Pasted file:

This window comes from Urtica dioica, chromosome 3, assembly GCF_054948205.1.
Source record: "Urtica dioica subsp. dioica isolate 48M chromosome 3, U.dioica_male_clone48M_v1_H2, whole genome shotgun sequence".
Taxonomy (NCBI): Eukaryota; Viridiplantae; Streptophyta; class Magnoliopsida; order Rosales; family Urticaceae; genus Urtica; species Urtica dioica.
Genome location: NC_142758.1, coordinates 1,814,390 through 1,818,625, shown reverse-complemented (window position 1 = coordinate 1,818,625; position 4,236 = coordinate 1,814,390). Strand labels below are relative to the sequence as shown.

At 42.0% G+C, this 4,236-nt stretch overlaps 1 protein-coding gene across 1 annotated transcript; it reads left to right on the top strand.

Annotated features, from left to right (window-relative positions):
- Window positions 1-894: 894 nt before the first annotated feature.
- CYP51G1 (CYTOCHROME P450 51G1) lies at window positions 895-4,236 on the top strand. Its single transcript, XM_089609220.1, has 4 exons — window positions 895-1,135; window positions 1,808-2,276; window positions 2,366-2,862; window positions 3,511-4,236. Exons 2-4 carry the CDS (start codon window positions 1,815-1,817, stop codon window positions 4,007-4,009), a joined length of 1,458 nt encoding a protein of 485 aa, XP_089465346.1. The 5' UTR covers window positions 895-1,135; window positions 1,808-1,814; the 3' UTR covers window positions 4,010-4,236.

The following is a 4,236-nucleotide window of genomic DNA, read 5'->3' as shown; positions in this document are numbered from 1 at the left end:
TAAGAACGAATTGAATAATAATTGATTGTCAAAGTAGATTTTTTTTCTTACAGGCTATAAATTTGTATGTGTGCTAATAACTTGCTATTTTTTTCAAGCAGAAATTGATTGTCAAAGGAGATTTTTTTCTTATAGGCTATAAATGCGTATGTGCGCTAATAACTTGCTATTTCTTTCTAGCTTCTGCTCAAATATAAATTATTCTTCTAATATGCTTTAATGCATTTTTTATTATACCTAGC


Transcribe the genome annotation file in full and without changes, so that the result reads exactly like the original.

This window comes from Urtica dioica, chromosome 3, assembly GCF_054948205.1.
Source record: "Urtica dioica subsp. dioica isolate 48M chromosome 3, U.dioica_male_clone48M_v1_H2, whole genome shotgun sequence".
Taxonomy (NCBI): Eukaryota; Viridiplantae; Streptophyta; class Magnoliopsida; order Rosales; family Urticaceae; genus Urtica; species Urtica dioica.
Genome location: NC_142758.1, coordinates 1,814,390 through 1,818,625, shown reverse-complemented (window position 1 = coordinate 1,818,625; position 4,236 = coordinate 1,814,390). Strand labels below are relative to the sequence as shown.

At 42.0% G+C, this 4,236-nt stretch overlaps 1 protein-coding gene across 1 annotated transcript; it reads left to right on the top strand.

Annotated features, from left to right (window-relative positions):
- Window positions 1-894: 894 nt before the first annotated feature.
- CYP51G1 (CYTOCHROME P450 51G1) lies at window positions 895-4,236 on the top strand. Its single transcript, XM_089609220.1, has 4 exons — window positions 895-1,135; window positions 1,808-2,276; window positions 2,366-2,862; window positions 3,511-4,236. Exons 2-4 carry the CDS (start codon window positions 1,815-1,817, stop codon window positions 4,007-4,009), a joined length of 1,458 nt encoding a protein of 485 aa, XP_089465346.1. The 5' UTR covers window positions 895-1,135; window positions 1,808-1,814; the 3' UTR covers window positions 4,010-4,236.

The following is a 4,236-nucleotide window of genomic DNA, read 5'->3' as shown; positions in this document are numbered from 1 at the left end:
TAAGAACGAATTGAATAATAATTGATTGTCAAAGTAGATTTTTTTTCTTACAGGCTATAAATTTGTATGTGTGCTAATAACTTGCTATTTTTTTCAAGCAGAAATTGATTGTCAAAGGAGATTTTTTTCTTATAGGCTATAAATGCGTATGTGCGCTAATAACTTGCTATTTCTTTCTAGCTTCTGCTCAAATATAAATTATTCTTCTAATATGCTTTAATGCATTTTTTATTATACCTAGC